Readers of The Kentucky Explorer have been introduced to the
Rev. John J. Dickey in past issues. Remember that he was a traveling
preacher throughout the eastern part of the state during the
years between 1880 and 1925. He helped to establish numerous
churches and at least two colleges. He was also a teacher and
a newspaper editor. However, his most enduring gift to us today
may well be his diary that he kept faithfully during some 50
years of his later life beginning in the 1880s. In all, over
6,000 pages written in his own hand make up this interesting
In this journal of his, Dickey often wrote down accounts of events
daily. Much of the material concerns his day to day life. However,
during the late 1890s he began to gather family history on various
families he met in his travels. We are offering these interviews
to our readers in the hope that they will be appreciated in the
sense that Rev. Dickey intended. These interviews were written
word for word as they were given to Rev. Dickey. Nothing has
John S. Milton
April 23, 1898
I was born in Johnson County, Indiana, May 1, 1834. My father
was Terry H. Melton. He was born in the city of Knoxville, Tennessee,
17__. My grandfather lived and died in Knoxville, Tennessee.
I do not know where he was born. My grandmother, Polly Pollard.
Both Melton Pollard are Irish. I have heard my father say so.
I do not know when my ancestors came to America. My mother was
Sallie Templeton. She was born in North Carolina on New River,
Ash County. Her father, James Templeton, was born in Pittsburg,
Pennsylvania. He was English. His father came from England. He
died on Bad Creek, Leslie County, aged 105 years about 1859.
His wife died first at the age of 109. She was 13 years his senior.
My mother lived to be 96. My youngest aunt to be 96, also. My
father served in the War of 1812. He came to Harlan County, now
Leslie County, Kentucky, and married. I have the record. He had
seven children all are living in this county except one which
is dead. I was elected assessor in Perry County in 1866. I was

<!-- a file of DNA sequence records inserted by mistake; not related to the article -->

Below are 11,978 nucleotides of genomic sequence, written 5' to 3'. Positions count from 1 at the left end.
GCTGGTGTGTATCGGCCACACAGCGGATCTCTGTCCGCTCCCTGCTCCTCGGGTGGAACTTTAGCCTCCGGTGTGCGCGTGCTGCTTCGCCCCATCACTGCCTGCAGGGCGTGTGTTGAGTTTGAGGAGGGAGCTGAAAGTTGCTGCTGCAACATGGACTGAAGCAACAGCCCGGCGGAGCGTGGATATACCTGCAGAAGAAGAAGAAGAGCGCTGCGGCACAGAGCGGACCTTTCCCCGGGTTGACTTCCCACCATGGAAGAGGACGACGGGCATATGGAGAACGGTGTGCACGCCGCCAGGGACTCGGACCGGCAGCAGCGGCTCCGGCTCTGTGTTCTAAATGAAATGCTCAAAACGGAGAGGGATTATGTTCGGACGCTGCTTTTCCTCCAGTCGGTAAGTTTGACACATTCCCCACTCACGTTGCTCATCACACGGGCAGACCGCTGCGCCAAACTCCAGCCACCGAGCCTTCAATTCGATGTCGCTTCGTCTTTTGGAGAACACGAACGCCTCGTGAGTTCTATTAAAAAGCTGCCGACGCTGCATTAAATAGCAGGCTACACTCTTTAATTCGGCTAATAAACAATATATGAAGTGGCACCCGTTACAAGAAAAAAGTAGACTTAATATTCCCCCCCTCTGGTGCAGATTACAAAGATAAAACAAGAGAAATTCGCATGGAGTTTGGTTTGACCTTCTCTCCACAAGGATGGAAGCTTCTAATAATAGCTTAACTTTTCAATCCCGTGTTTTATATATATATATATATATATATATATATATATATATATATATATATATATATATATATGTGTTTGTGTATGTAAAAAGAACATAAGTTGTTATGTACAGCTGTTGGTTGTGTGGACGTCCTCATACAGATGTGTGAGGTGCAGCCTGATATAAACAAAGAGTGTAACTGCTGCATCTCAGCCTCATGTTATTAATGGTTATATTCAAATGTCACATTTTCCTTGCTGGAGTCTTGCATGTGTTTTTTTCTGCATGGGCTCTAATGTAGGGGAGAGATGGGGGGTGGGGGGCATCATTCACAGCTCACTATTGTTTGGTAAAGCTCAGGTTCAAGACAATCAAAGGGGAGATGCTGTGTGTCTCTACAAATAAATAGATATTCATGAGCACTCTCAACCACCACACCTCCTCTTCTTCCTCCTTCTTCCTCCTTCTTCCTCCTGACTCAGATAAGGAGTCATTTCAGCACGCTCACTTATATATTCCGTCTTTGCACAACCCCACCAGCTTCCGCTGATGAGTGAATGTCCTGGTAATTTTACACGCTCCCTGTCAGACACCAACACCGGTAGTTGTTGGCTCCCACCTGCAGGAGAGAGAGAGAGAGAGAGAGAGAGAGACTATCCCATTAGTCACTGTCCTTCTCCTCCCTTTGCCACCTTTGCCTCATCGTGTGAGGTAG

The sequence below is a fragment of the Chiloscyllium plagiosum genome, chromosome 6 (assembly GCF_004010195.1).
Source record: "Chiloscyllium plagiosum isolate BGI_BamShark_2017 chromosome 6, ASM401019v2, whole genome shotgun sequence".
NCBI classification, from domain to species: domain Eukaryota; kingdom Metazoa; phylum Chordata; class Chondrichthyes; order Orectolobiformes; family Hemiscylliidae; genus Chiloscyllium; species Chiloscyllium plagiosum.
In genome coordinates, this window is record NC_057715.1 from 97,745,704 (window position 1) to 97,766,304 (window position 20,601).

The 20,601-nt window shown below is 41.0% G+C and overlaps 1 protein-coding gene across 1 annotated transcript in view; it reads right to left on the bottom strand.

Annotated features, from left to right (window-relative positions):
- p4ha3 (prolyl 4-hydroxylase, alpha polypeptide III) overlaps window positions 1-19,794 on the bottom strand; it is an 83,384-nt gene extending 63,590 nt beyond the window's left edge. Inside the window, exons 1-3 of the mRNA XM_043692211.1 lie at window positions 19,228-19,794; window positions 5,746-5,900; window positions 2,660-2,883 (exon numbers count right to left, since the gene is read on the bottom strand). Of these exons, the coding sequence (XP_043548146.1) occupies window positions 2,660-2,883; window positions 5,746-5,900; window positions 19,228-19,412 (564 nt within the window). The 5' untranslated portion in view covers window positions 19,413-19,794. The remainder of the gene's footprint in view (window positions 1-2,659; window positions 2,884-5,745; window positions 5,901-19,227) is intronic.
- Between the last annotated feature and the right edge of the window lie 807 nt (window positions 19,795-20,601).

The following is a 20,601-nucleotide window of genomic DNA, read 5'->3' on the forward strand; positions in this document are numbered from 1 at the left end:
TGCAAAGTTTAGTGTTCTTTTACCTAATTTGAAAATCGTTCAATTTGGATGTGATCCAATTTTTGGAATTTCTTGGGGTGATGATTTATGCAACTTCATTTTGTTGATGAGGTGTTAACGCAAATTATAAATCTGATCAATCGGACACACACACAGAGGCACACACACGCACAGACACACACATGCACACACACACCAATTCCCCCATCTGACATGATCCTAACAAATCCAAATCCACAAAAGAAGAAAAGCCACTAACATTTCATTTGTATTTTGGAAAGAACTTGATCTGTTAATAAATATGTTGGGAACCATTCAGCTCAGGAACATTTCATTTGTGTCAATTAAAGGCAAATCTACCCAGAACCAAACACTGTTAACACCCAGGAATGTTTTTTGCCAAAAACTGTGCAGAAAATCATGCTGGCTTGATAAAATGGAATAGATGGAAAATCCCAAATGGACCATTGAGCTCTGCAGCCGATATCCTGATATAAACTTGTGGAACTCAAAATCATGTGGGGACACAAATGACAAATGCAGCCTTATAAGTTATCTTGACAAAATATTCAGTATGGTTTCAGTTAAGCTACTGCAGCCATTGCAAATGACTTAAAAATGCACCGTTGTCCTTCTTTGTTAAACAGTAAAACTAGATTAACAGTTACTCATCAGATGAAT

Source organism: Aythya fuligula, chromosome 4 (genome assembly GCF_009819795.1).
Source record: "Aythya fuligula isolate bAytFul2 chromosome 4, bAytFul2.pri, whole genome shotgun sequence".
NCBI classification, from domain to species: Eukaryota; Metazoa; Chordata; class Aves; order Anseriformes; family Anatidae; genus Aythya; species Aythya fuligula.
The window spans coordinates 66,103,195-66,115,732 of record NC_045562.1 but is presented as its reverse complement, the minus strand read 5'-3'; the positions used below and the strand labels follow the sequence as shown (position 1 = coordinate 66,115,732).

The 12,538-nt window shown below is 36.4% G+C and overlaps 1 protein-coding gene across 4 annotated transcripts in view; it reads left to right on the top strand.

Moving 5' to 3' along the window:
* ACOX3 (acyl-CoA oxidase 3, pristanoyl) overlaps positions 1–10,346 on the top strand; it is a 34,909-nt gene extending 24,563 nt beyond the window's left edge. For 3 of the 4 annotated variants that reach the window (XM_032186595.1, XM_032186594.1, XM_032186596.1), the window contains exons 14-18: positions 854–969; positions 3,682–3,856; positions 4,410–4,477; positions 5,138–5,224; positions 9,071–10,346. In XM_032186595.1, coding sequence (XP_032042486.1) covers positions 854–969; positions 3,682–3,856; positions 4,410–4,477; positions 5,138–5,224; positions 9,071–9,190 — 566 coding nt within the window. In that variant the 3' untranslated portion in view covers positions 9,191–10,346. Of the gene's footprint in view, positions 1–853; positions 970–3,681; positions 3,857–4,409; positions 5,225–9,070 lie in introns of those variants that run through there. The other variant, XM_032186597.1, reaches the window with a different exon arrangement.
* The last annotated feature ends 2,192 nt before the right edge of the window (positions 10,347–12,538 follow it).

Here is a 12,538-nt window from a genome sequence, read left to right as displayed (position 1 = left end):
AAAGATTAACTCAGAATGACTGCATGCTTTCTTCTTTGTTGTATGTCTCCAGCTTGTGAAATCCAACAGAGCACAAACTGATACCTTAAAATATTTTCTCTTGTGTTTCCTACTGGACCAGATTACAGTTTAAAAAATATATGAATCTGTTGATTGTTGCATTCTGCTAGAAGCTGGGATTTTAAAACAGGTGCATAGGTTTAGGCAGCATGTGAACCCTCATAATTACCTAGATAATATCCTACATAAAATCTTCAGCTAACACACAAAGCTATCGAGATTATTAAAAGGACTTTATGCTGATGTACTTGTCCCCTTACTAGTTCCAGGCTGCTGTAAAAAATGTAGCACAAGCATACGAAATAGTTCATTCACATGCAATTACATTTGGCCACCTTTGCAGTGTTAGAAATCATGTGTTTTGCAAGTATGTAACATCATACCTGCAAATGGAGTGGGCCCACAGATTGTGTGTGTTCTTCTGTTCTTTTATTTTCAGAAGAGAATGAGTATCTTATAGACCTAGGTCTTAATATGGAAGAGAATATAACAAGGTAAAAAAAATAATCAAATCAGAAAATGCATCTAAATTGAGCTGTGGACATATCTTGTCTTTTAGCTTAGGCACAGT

chosen the first county clerk of Leslie County in 1877. My opponents
were R. I. Wooten, Mc-Roberts, Matt Howard, and John C. Dickson.
I got 81 votes more than all of my opponents. James Duff was
chosen sheriff but failed to give bond, and Mac Napier was appointed
in his stead.
John Hyden came to my father's house on Wooton Creek on Cutshin
in June 1853. He had $60 worth of dry goods and notions, which
he carried on two small horses. He was accompanied by Ferguson.
Each had a horse. The bundles were small. He opened his goods
in a small round log storehouse, in which my father and old James
Dixon had sold goods. He exchanged his goods for hides, bear
and deer furs, ginseng, and other produce as feathers, beeswax,
etc. and transferred them to Jonesville, Virginia, on horseback,
80 miles. Ferguson would go to Jonesville with the produce and
return loaded with goods. He prospered greatly. He remained at
my father's two years. He then married Elizabeth McIntosh and
removed to the mouth of McIntosh Creek. He then took in James
L. McIntosh, his brother-in-law, as a partner, and enlarged his
business. He went to Maysville for his goods and brought them
from Clay's Ferry in canoes and freight boats. These were made
in Cutshin and loaded with produce and taken down to Clay Ferry.
I have gone many a trip with them. Later, he went into partnership
with Joseph Eversole, father of Capt. William Eversole. They
were not together long. He sold out and moved to Sextons Creek,
Clay County. I pushed the boat down Middle Fork up South Fork
to the mouth of Sextons. His wife was in very delicate health.
He was a man of fair complexion, blue eyes, and weighed 175 pounds.
He was a fine looking man and would be easily taken for a man
of force among a thousand men. He was very industrious, economical,
had no bad habits, was the soul of humor, and was fair, just,
and equitable in all his dealings. I have worked for him a great
deal, had dealings with him in various ways and always found
him true to the principles of a high standard of manhood. He
was very prosperous and popular as was clearly shown by his election
to the Senate in 1877 without opposition in a Republican District,
while he was a Democrat, he was ambitious, held himself up among
the first class of people. He would have liked to go to Congress.
He amass-ed considerable wealth. I knew his father, John Hyden.
He used to visit his son at my father's. He spent a winter there.
They called him Jack. I also knew his brother, Wilson. Old John
was poor but a high-minded man. He said he had a poor mountain
farm in Lee County, Virginia, on which he reared his family.